1. The use of criminal law must pay attention to national development goals, namely to create a just and prosperous society that is evenly distributed both materially and spiritually based on the Pancasila. In connection with this matter, (the use of) criminal law aims to tackle crime and impose a countermeasure against the countermeasures itself, for the sake of the welfare and protection of society;

  2. Acts that are attempted to be prevented and / or overcome by using criminal law must be undesirable actions, namely actions that bring harm (both materially and / or spiritually) to citizens;

  3. The use of criminal law must also take into account the principle of cost and yield (cost and benefit principle);

  4. The use of criminal law must also pay attention to the capacity or capability of the work force of law enforcement agencies, that is, there must be no overloading of duties.

Therefore, the use of criminal law in the framework of overcoming criminal acts against religion and religious life and religious facilities must be carried out in accordance with the principles mentioned above. Therefore, it is true that Jeremy Bentham [ 15] stated that criminal provisions should not or should not be used if groundless, needless, unprofitable or inefficacious.

Conclusion

The first principle of Pancasila is "the One Godhead." This means that the Indonesian nation is one of the countries in the world that places religion as the main joint in all life in society, nation and state. Likewise, the 1945 Constitution as a constitution or basis of the State of Indonesia, places religion as a human right that cannot be reduced under any circumstances and is important and fundamental in the lives of all Indonesian people.

The regulation of criminal acts against religion and religious life and religious facilities in positive law in Indonesia, especially in the draft version of the 2018 Criminal Code (RKUHP) is a reflection that the Indonesian state adheres to the concept of the Pancasila law as a religious nation state. Thus, all life in Indonesia must be based on trust in the One Godhead, and as a consequence, freedom is opened for every citizen to embrace religion and belief according to their respective beliefs so that they can give birth to the noble human morality and Indonesian society .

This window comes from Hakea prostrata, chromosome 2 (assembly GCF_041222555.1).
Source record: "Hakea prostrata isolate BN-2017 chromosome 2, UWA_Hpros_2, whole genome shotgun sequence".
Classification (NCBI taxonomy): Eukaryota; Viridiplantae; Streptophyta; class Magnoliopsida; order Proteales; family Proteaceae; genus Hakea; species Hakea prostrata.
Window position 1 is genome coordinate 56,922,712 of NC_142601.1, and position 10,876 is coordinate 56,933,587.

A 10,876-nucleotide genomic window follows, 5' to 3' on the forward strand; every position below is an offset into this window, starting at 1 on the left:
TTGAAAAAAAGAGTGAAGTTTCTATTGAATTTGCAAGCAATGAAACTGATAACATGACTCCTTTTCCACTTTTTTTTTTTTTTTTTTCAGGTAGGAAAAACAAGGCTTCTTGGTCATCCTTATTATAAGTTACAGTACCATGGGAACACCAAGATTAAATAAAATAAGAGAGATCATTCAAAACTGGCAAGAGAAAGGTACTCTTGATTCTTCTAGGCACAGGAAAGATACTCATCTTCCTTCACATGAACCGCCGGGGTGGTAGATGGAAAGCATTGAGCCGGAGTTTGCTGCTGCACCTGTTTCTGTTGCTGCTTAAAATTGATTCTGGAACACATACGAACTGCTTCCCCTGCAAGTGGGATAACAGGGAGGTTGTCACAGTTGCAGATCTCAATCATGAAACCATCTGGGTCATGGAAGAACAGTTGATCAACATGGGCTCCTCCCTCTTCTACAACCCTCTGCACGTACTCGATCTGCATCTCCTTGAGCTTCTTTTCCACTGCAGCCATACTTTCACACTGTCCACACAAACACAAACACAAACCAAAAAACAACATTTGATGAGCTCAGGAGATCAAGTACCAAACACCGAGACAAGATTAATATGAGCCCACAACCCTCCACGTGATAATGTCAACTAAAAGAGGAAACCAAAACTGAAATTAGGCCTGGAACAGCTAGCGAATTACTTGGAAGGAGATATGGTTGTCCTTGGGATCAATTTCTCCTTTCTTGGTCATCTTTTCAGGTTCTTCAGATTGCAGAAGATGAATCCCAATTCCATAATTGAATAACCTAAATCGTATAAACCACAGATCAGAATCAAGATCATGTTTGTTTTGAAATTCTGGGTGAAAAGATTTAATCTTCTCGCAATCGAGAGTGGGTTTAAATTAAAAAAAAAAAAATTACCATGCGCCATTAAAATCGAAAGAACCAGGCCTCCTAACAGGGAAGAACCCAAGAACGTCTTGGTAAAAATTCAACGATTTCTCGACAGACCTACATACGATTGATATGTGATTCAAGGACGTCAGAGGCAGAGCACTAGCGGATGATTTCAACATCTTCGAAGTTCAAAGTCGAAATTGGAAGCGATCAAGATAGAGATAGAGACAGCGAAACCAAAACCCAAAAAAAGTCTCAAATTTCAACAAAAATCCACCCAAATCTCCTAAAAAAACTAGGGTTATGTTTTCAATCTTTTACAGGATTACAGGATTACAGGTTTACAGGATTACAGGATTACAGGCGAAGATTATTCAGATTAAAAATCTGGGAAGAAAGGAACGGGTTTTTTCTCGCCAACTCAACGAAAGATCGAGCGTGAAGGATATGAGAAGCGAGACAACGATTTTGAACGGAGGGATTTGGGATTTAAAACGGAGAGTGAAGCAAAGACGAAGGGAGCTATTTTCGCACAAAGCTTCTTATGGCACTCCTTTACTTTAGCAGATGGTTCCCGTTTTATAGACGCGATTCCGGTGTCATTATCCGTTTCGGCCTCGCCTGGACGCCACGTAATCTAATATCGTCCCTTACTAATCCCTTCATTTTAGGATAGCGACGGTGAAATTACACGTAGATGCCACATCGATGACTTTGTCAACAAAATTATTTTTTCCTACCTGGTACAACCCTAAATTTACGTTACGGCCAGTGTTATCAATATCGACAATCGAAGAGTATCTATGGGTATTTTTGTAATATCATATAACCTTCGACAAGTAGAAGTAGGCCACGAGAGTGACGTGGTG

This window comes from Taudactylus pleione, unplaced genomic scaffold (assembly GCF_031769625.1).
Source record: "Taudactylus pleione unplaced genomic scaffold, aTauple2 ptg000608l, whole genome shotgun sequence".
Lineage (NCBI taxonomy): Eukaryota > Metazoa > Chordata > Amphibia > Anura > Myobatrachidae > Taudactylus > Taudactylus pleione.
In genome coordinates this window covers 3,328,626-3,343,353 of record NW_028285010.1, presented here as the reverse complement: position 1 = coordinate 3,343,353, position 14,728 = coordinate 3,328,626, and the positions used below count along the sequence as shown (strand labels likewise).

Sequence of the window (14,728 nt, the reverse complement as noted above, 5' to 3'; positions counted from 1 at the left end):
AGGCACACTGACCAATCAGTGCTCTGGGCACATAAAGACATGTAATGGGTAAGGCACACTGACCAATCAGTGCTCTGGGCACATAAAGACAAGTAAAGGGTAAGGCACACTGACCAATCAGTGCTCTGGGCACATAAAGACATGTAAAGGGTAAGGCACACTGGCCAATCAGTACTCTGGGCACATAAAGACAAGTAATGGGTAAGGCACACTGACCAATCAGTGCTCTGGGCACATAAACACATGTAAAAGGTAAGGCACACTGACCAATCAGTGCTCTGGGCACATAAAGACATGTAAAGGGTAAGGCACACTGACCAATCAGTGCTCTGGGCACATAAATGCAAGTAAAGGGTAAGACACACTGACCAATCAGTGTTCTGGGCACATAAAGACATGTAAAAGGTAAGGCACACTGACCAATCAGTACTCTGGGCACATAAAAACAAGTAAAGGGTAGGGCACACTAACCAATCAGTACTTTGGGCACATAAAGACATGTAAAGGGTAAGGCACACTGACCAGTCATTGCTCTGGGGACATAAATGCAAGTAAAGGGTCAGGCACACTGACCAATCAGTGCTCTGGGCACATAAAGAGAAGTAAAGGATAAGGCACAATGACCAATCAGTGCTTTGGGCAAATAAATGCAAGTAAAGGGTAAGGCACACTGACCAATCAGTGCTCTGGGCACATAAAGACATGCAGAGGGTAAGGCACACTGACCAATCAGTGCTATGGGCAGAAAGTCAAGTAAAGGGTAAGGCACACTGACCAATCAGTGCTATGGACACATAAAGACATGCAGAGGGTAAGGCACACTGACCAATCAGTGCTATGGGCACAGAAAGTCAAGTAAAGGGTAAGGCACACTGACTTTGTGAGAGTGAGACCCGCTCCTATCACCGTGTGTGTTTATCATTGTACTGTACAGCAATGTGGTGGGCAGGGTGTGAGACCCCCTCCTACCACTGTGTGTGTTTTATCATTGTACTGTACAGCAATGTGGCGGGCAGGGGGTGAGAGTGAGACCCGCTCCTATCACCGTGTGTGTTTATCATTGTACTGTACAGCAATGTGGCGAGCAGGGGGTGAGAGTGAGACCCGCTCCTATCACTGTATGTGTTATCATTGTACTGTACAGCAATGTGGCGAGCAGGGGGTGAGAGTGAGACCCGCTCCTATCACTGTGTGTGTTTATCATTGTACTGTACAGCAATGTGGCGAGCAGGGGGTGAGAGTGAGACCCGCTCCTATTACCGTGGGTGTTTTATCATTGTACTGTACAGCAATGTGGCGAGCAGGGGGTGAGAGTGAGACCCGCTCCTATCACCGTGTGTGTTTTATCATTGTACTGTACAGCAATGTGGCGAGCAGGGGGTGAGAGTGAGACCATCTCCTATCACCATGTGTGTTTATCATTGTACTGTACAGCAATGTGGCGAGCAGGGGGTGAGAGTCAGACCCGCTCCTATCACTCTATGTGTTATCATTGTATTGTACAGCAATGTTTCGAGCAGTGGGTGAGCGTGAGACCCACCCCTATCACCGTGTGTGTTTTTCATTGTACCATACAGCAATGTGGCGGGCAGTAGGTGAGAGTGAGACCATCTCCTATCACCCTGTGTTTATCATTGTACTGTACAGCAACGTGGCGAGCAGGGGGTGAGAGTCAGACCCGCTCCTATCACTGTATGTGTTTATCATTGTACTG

The legislation policy is the most strategic stage in the context of crime prevention by using criminal law facilities (reasoning policy) because at this stage policy lines are formulated that clearly regulate acts as a criminal act. In relation to this, the legislation regarding criminal acts against religion and religious life in the draft version of the 2018 Criminal Code (RKUHP) is based on the theory of Religionsschutz Theorie ( Theory of Protection Against Religion), Gefuhlsschutz Theorie ( Theory of Protection Against Religious Feelings) and Friedensschutz Theorie (Peace Protection Theory or Protection Theory Against Peace of Religion).

Legislation policies concerning criminal acts against religion and religious life in Indonesian legal politics are based on religion being a legal interest that must be protected and insults or other similar things can disrupt religious life and endanger the peace and tranquility and security of living in a society and also endanger unity and national and state unity.

The legislation policy regarding criminal acts against religion and religious life and religious facilities as stipulated in the draft version of the 2018 national Criminal Code (RKUHP) cannot be said to refer to the development of legislation regarding "Godslasteringswet" in the Netherlands, due to legislation regarding "Godslasteringswet" in the Netherlands at this time apparently has not regulated a lot of criminal acts that insult the glory of God, the Word and the Attributes of God and criminal acts against religion and religious life and religious facilities (legislation policies in the Netherlands tend to be based on insults and discrimination on religion or at least disruption to worship activities).

Thus, it can be said that legislation regarding criminal acts against religion and religious life and religious facilities, especially those concerning acts of degrading religious purity (insulting to the Lord's Agenda, Word, His Attributes, or insulting the Prophet / Apostle), acts to eliminate the belief in a religion that is legitimately adhered to, insult (mock or mock) people (ummah, religious ceremonies or religious officials) who are carrying out or leading the administration of worship, tarnishing, damaging or burning the building of places of worship or objects used for worship, declaring himself to have supernatural powers and the theft of religious sacred objects or objects used for religious purposes is a typical legislative policy and in accordance with the needs of the Indonesian people as a multi-religious nation.

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Article Details


Issue: Vol 6 No 2 (2019)
Page No.: 5319-5329
Section: Articles
DOI: https://doi.org/10.18535/ijsshi/v6i2.08

How to Cite

Kristian, K. (2019). The Legal Comparison Concerning the Legislation Policy of Criminal Acts Towards Religion and Religious Life in the Books of Indonesian Criminal Law Year 2018 and Wetboek Van Strafrecht Year 2014. The International Journal of Social Sciences and Humanities Invention, 6(2), 5319-5329. https://doi.org/10.18535/ijsshi/v6i2.08